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News for July 2011


Let me start by saying: I really dislike the phrase ‘mental illness’. It automatically paints a negative image of the person diagnosed. It feeds a stigma that society desperately needs to put behind us.

Stigma is defined as “a mark of disgrace or infamy; a stain or reproach, as on one’s reputation.”

A stigma is a mark of disgrace or infamy, a stain or reproach.

Take a minute to let that sink in; a stigma is a mark of disgrace. Therefore, to stigmatize a group or a person is to disgrace them. In most cases the only ‘crime’ these people have committed is being ‘different.’

Why do stigmas exist now, especially, with all the knowledge at our fingertips? Unfortunately, how society treats those that are different has not changed much since the earliest days of humanity.

Despite all the intellectual advances, we have made as a group; we have not overcome the fear of things and people that are not like us. Currently we still seem to find it easier to see and hate what is different from to see and embrace what is the same in each other.


“Stigma.” Random House Dictionary. 2011,. Dictionary.com. Web 25 July 2011. (http://dictionary.reference.com/browse/stigma)

Edited: July 25th, 2011

Mental Illnesses and the Young

Recently I received an email from a friend from school. This was someone that I had not talked to in over fifteen years. In the email, they told me about their young child who was diagnosed as bipolar last year. The conversation has made me think about children who are diagnosed with one form of mental illness or another.

While mental illnesses are difficult on anyone, they are especially difficult on children.

Kids with mental illnesses are seen as very different because their behavior pattern does not fall within the ‘norms’ that society has arbitrarily set. Often time’s children tend to be mean to other kids that are different from them in some way. This is often not out of malice, but more often, it is a result of not understanding why the other kid is not like them.

Another challenge for children understands their mental illness. Understanding mental illnesses is difficult at any age largely in part because of the stigma attached to them as well as the complexity of the human mind.

Further complicating matters is the fact that often times children; as many adults, are afraid of things they do not know. This fear can cause the child to hide from or deny the problems they are facing.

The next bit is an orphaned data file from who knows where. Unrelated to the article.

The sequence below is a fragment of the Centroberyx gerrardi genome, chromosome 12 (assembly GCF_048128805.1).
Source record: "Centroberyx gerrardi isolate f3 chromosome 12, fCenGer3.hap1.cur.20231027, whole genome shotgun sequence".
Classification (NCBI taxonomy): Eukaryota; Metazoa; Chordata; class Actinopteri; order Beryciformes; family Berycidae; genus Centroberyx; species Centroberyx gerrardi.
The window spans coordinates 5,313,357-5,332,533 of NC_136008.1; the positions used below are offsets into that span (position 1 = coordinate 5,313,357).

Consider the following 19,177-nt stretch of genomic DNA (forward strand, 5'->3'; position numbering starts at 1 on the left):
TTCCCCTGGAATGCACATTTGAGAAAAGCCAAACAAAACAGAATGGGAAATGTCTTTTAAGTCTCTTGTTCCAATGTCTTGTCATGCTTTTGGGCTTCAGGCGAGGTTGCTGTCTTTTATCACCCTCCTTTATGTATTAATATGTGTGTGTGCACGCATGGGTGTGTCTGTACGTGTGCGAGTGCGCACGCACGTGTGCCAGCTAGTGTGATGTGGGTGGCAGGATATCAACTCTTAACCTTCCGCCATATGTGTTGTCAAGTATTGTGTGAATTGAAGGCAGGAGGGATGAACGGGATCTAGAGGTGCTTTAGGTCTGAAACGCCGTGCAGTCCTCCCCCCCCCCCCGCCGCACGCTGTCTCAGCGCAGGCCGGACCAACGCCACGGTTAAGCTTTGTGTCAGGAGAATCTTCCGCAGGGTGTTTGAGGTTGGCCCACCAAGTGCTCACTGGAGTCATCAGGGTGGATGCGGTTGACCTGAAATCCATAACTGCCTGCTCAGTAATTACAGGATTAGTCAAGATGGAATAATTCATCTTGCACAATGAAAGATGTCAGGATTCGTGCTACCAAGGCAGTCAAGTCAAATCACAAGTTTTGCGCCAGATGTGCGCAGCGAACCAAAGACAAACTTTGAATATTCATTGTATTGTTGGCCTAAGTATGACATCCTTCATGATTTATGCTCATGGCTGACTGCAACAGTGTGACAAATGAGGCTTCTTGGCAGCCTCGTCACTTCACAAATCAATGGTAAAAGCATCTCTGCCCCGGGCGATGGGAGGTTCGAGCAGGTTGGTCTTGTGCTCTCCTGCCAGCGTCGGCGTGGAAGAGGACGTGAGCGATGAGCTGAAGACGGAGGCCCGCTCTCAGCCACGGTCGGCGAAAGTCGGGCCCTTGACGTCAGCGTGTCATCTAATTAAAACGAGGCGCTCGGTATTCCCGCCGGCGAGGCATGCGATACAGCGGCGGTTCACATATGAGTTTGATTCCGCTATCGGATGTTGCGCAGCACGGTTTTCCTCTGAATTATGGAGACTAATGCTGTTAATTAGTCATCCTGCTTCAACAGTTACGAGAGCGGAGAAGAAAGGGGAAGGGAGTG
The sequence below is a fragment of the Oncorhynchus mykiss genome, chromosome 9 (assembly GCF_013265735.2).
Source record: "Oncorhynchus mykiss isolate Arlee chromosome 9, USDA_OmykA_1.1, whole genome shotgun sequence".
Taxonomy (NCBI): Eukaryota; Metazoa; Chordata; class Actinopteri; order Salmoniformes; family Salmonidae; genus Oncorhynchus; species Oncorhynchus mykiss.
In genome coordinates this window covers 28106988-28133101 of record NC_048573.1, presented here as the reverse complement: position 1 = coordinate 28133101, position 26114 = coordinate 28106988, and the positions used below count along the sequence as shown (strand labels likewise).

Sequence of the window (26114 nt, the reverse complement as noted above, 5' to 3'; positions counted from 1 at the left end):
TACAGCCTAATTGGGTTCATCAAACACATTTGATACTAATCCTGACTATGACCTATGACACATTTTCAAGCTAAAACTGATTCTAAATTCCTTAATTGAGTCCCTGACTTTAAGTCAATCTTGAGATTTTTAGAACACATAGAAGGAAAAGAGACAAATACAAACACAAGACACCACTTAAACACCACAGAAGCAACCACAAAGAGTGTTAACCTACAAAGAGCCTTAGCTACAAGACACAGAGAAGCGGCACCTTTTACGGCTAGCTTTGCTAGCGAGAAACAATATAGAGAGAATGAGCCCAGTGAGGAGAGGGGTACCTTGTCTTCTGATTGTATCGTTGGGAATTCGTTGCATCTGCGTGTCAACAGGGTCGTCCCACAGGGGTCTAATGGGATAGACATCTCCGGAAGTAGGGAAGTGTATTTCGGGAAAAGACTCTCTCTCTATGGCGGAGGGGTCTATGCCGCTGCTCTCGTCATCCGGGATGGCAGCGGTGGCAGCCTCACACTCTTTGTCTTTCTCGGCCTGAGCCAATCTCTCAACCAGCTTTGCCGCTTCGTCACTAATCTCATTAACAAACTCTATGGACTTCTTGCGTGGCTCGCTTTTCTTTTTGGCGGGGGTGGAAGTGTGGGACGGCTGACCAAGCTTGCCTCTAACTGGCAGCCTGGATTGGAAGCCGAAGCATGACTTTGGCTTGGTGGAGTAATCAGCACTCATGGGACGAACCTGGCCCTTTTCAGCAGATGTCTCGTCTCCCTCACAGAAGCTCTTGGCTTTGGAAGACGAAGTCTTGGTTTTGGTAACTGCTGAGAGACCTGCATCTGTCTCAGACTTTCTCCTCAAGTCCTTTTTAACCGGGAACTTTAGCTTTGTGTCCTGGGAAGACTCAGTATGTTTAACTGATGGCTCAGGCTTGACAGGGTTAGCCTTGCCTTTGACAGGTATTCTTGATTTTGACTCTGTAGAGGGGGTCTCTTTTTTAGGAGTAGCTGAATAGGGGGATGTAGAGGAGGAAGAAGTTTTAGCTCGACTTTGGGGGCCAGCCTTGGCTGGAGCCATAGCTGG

If fully educated adults, who have studied the brain for decades still, do not fully understand mental illnesses, how do you explain it to a young child? You have to explain it to them in a way they understand, which entails simplifying a complex item. However, before you can do that, you MUST understand it yourself.

Edited: July 15th, 2011


Transference in its simplest terms is the unconscious projecting of emotions for one person on to another person/object. Transference can be destructive to relationships because it can result in you entering into a relationship based on the feelings you are projecting on to the person.

This often results in you believing that you feel about the new person the way you did about the original person when in fact if not for the transference your feelings toward the person would be radically different. This also can lead to not just you getting hurt but the other person being hurt.

I fell into this trap in 2007 after I had to let go of someone that meant everything to me. I transferred my feelings for this person onto a second person. Unfortunately, the person was nothing like the first person.

For months I deluded myself into believing that the person I was dating was ‘just like’ the woman I had to let go. I was desperately trying to hold onto something I had already lost. In the end, I was devastated, because I went through the loss again. However, shortly after things finally fell apart all the way, I realized what I had done to myself all those months.

I should have realized much sooner what I was doing since the original person would never have hurt me as the person I projected her onto did.

Edited: July 3rd, 2011


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